“Why I said I was selfish was because every year, my Uncle came home to Abeokuta, on January 1st to visit. He would first go to Oju Opo, which is my granddad’s place, to visit the old man and then come to my dad who was his senior brother. I just noticed that every year he came, he came in a brand new Chevrolet. One year, it is white. The next year, it is blue or green. So, I told my dad, if doctors were that alright oh, I will like to be a Doctor. He said I should. But unfortunately, it wasn’t easy to get a Medical School at that time and passports were not easy to get.”
“So, the first year in 1952 I worked at the Native Administration Secretariat in Ake under Chief Bajomo. At the end of the year, I had still not got the Certificate.”
“So, what did I do? Chief Odebunmi who at the time was the Proprietor of Premier Grammar School, asked me to come and teach for a little while. I said fine. I taught in 1952, which was risky, because I was at home with my dad in 52, 53, fortunately, early 1954, I got a passport and I was to go to Dublin to study Medicine. I got to Dublin in 1954 September and I entered the Medical School, finished in the Medical School in 1961. Again, I was lucky, because I participated in Student Activism and I was also lucky to have done well in the Medical School. I qualified in 1961.”
“My dad asked me what I wanted to do, I said I wanted to specialise in Surgery. My uncle said it was a good thing. He said fine but come home for a holiday. So, I came home for a holiday in September 1961 for 3 months. I was lucky again, I had been offered appointments in Dublin at that time. So, I went back after 3 months to study Surgery as a speciality. In my own opinion, Surgery was the most difficult speciality in Medical Practice. With a bit of luck, I finished it and got my 1st Fellowship in 1967 after being a Registrar. Because of the Civil War in Nigeria, I could not come home because of the fear of my being sent to the war front. I wanted to come because I thought it was a good thing to go and practice. I became a Senior Registrar. I kept on working. In 1967, I took a 2nd Fellowship. I was lucky. I was successful in that too. I took a 3rd Fellowship in 1970. I was now given more opportunities to perform operations.”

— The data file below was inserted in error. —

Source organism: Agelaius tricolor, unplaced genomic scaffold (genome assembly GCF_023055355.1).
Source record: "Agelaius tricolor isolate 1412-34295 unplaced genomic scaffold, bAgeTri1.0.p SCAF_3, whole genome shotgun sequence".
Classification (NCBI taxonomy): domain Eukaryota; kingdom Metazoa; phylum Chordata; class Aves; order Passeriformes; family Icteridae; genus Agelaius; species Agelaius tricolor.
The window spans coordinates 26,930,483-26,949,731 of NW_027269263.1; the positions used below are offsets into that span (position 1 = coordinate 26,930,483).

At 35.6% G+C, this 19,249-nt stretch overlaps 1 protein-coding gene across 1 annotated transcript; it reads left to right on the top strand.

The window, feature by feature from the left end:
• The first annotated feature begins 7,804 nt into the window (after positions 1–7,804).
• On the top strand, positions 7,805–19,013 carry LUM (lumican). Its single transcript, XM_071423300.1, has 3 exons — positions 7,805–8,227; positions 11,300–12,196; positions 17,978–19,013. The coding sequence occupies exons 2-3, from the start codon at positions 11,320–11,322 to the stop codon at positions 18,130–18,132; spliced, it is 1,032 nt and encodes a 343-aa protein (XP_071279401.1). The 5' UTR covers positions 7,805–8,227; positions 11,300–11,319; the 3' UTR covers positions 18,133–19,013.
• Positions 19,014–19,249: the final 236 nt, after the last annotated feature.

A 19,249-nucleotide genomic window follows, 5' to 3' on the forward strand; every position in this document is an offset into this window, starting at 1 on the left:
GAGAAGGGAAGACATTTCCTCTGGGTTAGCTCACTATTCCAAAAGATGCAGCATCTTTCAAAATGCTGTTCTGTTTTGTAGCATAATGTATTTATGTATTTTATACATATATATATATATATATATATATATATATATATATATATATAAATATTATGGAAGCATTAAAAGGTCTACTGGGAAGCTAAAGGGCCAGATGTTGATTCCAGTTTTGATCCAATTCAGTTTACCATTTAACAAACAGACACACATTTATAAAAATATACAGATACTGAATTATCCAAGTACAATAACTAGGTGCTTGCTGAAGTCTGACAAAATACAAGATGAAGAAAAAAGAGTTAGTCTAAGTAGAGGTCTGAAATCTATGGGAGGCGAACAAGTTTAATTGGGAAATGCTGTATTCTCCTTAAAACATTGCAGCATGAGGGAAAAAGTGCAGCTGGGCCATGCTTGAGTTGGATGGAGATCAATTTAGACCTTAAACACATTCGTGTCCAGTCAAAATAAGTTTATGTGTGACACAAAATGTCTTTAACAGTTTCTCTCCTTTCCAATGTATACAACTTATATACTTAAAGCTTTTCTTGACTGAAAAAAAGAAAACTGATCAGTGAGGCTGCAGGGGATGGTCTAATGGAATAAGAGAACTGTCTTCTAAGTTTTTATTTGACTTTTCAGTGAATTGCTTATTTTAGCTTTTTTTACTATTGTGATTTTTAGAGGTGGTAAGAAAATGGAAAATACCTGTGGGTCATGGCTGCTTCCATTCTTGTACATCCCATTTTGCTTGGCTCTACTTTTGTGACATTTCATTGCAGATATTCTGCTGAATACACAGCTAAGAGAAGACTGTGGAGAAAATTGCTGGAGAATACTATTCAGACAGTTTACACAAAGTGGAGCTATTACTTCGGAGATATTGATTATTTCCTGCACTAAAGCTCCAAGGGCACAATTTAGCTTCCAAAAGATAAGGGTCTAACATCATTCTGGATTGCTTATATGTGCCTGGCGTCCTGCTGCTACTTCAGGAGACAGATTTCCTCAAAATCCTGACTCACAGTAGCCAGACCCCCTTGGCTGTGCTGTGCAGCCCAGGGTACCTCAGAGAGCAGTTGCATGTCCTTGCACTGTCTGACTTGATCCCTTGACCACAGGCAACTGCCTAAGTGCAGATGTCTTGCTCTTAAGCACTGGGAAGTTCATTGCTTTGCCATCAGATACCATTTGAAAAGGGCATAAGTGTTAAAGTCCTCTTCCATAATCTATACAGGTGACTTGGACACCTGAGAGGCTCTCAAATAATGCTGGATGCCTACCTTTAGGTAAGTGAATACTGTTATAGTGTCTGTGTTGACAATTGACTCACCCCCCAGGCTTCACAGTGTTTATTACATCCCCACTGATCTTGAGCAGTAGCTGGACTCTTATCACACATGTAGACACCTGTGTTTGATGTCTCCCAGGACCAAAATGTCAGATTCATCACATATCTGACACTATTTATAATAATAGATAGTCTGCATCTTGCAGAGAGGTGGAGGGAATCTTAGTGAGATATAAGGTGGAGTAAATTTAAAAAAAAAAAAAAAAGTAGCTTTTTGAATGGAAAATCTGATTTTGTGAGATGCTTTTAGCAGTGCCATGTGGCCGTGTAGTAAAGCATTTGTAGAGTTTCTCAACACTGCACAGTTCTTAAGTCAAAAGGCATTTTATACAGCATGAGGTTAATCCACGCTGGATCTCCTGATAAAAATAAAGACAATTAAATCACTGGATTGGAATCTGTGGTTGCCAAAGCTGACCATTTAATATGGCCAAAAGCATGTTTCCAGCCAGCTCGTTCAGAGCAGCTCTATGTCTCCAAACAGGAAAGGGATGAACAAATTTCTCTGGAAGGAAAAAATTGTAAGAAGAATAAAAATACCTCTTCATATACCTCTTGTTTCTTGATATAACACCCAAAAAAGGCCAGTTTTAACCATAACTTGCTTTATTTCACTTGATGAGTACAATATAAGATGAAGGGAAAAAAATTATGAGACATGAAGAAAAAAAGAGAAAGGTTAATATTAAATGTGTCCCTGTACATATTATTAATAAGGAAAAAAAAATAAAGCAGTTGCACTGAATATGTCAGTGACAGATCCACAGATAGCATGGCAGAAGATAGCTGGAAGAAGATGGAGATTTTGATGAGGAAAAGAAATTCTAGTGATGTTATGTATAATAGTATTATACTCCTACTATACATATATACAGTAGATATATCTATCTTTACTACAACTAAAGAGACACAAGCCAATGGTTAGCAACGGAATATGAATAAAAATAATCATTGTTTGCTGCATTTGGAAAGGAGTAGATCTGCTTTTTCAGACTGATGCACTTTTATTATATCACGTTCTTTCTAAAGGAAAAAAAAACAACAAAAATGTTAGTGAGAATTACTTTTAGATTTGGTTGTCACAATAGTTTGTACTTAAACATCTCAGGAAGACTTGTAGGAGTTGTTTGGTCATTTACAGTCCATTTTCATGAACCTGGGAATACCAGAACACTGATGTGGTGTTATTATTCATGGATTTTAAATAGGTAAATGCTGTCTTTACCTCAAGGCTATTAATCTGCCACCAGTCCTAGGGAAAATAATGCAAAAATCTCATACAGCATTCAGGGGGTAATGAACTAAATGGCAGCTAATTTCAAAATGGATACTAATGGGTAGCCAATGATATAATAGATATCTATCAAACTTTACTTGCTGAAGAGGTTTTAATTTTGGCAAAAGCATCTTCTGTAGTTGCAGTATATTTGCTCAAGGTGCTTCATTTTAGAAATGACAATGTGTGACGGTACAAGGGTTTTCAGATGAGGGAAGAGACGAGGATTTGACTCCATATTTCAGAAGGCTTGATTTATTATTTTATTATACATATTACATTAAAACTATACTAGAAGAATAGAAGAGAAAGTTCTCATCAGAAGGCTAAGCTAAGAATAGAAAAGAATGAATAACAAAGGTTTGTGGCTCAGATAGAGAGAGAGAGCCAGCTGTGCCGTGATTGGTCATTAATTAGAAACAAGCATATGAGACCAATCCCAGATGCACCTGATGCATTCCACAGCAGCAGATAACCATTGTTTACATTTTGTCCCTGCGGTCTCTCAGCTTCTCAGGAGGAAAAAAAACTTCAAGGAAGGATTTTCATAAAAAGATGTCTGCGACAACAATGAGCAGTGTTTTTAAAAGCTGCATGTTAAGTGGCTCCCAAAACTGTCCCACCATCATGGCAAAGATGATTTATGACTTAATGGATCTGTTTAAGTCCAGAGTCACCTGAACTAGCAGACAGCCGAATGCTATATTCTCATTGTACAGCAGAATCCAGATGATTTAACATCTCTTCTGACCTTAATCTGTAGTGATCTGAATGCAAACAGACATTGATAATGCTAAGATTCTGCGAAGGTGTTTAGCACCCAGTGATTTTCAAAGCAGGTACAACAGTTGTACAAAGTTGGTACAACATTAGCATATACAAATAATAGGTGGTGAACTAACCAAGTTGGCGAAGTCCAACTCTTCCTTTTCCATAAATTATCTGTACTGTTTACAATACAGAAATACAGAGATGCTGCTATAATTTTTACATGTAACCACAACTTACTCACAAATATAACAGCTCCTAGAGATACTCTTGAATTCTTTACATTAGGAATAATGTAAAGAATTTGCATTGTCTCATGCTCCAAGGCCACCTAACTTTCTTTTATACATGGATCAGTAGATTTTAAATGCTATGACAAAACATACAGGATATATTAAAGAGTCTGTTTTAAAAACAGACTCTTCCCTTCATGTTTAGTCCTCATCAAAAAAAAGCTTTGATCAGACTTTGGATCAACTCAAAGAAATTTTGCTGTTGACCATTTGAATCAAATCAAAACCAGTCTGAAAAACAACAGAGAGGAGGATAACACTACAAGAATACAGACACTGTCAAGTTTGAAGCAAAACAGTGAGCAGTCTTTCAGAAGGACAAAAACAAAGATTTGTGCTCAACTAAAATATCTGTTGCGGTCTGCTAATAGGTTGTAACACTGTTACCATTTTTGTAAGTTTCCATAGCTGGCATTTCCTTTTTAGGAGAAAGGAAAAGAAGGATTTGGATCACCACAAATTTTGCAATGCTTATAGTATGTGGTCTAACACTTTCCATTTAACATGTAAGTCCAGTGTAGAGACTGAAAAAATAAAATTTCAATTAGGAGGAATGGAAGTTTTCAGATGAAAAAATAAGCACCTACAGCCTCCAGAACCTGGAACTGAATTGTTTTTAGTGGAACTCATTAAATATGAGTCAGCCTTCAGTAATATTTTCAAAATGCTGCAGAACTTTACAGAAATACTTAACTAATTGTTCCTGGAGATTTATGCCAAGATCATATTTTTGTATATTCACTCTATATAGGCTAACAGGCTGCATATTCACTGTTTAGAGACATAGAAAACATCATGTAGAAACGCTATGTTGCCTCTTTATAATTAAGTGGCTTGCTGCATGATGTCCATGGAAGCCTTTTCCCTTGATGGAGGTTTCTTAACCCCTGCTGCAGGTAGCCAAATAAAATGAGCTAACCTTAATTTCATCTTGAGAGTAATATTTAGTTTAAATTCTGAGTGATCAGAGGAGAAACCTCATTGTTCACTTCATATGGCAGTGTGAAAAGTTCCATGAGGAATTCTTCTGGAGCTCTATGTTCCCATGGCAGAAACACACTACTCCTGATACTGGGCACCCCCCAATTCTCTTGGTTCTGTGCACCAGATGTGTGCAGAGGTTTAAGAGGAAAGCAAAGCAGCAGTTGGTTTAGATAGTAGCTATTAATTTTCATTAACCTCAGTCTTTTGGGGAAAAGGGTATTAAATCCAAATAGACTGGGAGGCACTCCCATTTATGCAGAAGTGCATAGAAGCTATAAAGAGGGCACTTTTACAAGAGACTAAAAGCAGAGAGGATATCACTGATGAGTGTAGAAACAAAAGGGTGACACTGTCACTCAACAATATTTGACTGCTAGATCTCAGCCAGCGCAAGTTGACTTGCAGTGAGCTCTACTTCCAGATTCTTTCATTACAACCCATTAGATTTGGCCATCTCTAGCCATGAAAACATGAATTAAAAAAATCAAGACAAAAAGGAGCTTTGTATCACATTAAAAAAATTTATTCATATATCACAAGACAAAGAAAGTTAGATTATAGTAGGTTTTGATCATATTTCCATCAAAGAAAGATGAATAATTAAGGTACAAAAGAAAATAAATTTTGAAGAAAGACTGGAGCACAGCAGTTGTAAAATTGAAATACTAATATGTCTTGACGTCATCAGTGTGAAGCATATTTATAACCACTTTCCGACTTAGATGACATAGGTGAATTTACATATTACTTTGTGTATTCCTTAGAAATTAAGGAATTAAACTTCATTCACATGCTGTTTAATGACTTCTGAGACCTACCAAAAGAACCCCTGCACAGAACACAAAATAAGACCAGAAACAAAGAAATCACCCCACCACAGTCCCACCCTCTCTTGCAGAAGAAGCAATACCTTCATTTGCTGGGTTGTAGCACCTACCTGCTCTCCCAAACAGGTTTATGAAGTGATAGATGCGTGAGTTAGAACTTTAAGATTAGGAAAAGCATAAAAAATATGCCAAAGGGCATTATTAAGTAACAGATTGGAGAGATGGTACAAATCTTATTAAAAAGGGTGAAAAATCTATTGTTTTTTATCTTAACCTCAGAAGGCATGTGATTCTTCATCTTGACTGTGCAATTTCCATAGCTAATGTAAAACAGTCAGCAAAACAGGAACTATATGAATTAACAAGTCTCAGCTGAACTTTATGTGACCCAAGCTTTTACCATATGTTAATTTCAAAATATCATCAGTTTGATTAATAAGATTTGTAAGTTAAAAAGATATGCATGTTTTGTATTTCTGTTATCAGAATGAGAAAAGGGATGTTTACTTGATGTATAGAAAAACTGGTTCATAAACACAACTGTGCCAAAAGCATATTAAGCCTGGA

“So, staying back in England, gave me the opportunity to perform surgical practice. I then returned to Nigeria. I was lucky again to have been offered appointments at both the UCH & LUTH. I would have preferred LUTH because at that time, Professor Elebute & Prof. Adesola were my Seniors in Secondary School. They had become Surgeons and became Professors. So, it would have been easier for me to interact with them but my Papa said, “look, you have been away for 16 years, why don’t you come to Abeokuta for 1 year, after that you can go wherever you want.” The Western State offered me a job as a Surgeon straight away. I would think that at that time, I would be the first one offered straight from Britain to become a Consultant. Usually, you became a Senior Registrar. So, I came to Abeokuta to live. I don’t regret it. Because when I got to Abeokuta, there was no proper Surgeon. I was able to set up the Department. We were performing operations.”
What I did at that time, it must interest you that I don’t think anybody could do it now, because I was operating 3 times a week and holding clinics 3 times a week. Nobody in England will dare do that. Sometimes, the clinics will have 30 to 40 patients. For Surgery, we were perfoming 6 to 8 operations a day, 3 times a week. That was what I kept on doing until 1984. Fortunately, our Papa was a relatively wealthy man. He had a piece of land at Akomoje. He told me to start preparing for private practice. I built what is now my hospital in 1974 two years after I arrived. But because of government policy and regulations that you could not have private practice, I had to close it down.
But luckily, during that period I had the foresight of stocking up. My family was in Ibadan, so anytime I go fortnightly to see my family, I will go to the UAC in Ibadan to buy 2 beds today, one locker tomorrow. That was how I stocked up the place.”
“So, by the time I left the state hospital in 1984, I just went into my private practice. I was there until about 10 years ago when I realised performing Surgery was risky, so I took to what my uncle did. Koye Majekodunmi before he died was the owner of St. Nicholas Hospital.
– Seye Kehinde & Sunday Adigun